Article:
Theworld has witnessed international political confrontations thatresult in abuse of human rights in different countries. Japandeclared war against Canada in 1942 without realizing the effects ofthe aggressions. Canada responded by enacting the War Measures Actthat mandated all governments to intern Japanese immigrants living inthe country’s provinces like British Columbia. Besides interningthe immigrants in concentration camps, the law allowed Canadianauthorities across the country to seize non-transportable Japaneseassets. The essay explores the internment of Japanese immigrants inBritish Columbia by using two primary sources and an American historyjournal article to compare and contrast the racial issue.
Canadaincarcerated over twenty-two thousand Japanese immigrants from theBritish Columbia between 1942. The British Columbia governmentrounded up Canadian Japanese and dispersed them to road labor camps,sugar beet farms, or settled them in isolated mining villages (Greg5). Moreover, the government allowed their officials to confiscateand sell Japanese assets at a price below the market value. Thegovernment established a protected area away from the Canadians alongthe Pacific coastline and confined all Japanese immigrants (Taylor1). The quarantine zones in Canada exploited Japanese men as eitheras lumberjacks or road construction workers.
Theprimary sources reveal government activities and provide a legalframework for the internment. Furthermore, the government curtailedJapanese Canadians from exercising the suffrage rights through theCouncil of Ottawa notice. On the other hand, the journal explains theactual events of interning the Japanese. For example, Nisei fromBritish Columbia suffered because of the effects of disfranchisementthat lasted until 1949. The Canadian Prime Minister Mackenzie Kingdesigned and coordinated the internment efforts to ensure thesecurity of Canadian businesses and society (Greg 5). BritishColumbia whites passed laws that ensured that Japanese Canadian losttheir citizenship. Ottawa passed a policy that restricted movement ofJapanese into the British Columbia region until 1949 when thegovernment permitted them to return. Besides, the British Columbialegislators and local leaders branded Japanese Canadians as traitorsto delay their return to the region (Greg 6).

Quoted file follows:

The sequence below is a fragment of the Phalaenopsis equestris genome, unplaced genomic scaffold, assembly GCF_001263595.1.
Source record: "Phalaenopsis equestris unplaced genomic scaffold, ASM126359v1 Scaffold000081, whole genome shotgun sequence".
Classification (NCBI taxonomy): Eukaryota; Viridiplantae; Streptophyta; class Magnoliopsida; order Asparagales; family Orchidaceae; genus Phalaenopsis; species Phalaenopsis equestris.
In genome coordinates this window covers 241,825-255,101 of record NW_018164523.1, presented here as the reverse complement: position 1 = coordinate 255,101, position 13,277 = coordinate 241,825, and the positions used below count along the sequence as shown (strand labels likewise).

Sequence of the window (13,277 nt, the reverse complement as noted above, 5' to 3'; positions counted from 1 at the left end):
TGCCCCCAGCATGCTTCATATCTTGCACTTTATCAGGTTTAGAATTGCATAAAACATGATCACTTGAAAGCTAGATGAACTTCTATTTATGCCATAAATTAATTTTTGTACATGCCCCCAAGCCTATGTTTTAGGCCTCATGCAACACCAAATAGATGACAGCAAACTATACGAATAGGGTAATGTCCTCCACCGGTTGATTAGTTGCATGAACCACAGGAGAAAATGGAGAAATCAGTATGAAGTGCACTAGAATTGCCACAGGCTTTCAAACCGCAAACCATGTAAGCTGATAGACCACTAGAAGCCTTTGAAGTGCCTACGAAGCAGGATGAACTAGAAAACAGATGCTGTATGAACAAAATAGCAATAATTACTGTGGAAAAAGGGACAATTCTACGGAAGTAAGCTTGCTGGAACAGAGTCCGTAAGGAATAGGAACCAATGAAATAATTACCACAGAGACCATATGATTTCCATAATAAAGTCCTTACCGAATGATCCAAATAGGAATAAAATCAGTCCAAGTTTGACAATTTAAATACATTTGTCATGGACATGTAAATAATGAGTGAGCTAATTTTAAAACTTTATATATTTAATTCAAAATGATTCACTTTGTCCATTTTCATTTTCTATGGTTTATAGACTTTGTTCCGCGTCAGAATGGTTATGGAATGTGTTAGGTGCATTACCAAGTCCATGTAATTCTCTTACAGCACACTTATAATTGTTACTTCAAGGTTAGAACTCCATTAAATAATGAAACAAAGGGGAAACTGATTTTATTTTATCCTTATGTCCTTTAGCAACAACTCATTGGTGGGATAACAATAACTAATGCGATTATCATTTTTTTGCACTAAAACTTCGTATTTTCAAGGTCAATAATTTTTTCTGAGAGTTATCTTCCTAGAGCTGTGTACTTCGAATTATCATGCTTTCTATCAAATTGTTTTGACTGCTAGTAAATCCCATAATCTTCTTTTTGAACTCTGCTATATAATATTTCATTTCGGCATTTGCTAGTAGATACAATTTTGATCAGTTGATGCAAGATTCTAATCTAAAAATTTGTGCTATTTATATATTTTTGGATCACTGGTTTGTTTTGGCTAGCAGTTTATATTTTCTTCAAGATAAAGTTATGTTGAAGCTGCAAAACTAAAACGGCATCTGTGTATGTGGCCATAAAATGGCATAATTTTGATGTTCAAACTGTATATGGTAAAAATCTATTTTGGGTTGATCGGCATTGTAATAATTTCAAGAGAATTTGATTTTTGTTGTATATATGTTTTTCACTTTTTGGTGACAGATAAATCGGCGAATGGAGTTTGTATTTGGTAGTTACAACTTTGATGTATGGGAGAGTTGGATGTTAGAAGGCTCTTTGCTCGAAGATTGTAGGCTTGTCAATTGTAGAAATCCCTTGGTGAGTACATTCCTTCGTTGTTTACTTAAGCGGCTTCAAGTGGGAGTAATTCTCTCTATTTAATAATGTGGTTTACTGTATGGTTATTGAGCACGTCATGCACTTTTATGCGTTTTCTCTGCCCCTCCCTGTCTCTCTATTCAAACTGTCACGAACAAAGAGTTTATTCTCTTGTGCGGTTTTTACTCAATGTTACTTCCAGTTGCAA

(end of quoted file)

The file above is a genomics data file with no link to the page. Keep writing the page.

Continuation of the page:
Theheightened fear among the British Columbia residents following thePearl Harbor attack in America spurred internment of JapaneseCanadians. In fact, Canadians argued that the Japanese fishermen werecharting the coastline on behalf of the Japanese navy. Businesspartners in Ottawa concluded that the immigrants were spies for theJapanese government. Canada confronted the issue by issuing a noticeto all Japanese persons to remain interned in protected areas only.The Minster of Justice Louis S. St. Laurent issued the Orderin Council of Ottawa datedFebruary 2, 1942, in which prohibited Japanese from owning vehicles,transmitters, ammunition, or explosives in protected areas. Theprimary sources indicate that the incarceration of Japanese peopletook effect in 1942. Similarly, the British Columbia SecurityCommissioner Austin C. Taylor issued the another notice thatprohibited all Japanese Canadians from accessing British Columbia,Lulu Island, Sea Island, District of Queensborough, and Ioco amongother areas.
Theprimary sources reveal the direct government action to intern theJapanese Canadians while the American article articulates the effectsof the action. The journal provides detailed information on theconsequences of the internment. The author asserts that the JapaneseCanadians lost their assets and property. Government agents wereallowed through the national and local government notices toconfiscate the immigrants’ property. On the other hand, the primarysources assert the government’s stand on the presence of Japanesepeople in protected zones. Japanese were allowed to live in aquarantine zone only. Besides, the notice mentions the consequencesof disobeying the order to intern Japanese immigrants. In particular,the Minister of Justice allowed Canadian officers of law to searchwithout a warranty all Japanese premises to seize all outlawed assetsand property.
Inconclusion, the notices from the ministry of justice and the BritishColumbia Commissioner provide evidence of the direct governmentorders to intern Japanese Canadians. The primary sources record thegovernment’s action to incarcerate people of Japanese origin as asecurity measure in response to the aggressive activities of Japanduring World War II. Contrastingly, the journal discusses the eventssurrounding the internment of Japanese immigrants and mentions theground events that took place during the time. The author refers tothe loss of Japanese freedom, disfranchisement, and the seizure ofJapanese property after losing Canadian citizenship.
Greg,Robinson. “A Tragedy of Democracy: Japanese Confinement in NorthAmerica.”Journal of Transnational American Studies,vol. 2, no. 1, 2010, http://escholarship.org/uc/item/0qn09858.Accessed 13 Sep. 2016.
Orderin Council of Ottawa. “Notice to all Persons of Japanese RacialOrigin.” Councilof Ottawa,26 Feb. 1942,http://www.exordio.com/1939-1945/codex/Documentos/order_council_ottawa.html.Accessed 13 Sep. 2016.
Taylor,Austin. “Notice to All Japanese Persons and Persons of JapaneseRacial Origin.” BritishColumbia Security Commission, 1942,http://www.lib.washington.edu/specialcollections/collections/exhibits/harmony/canada.Accessed 13 Sep. 2016.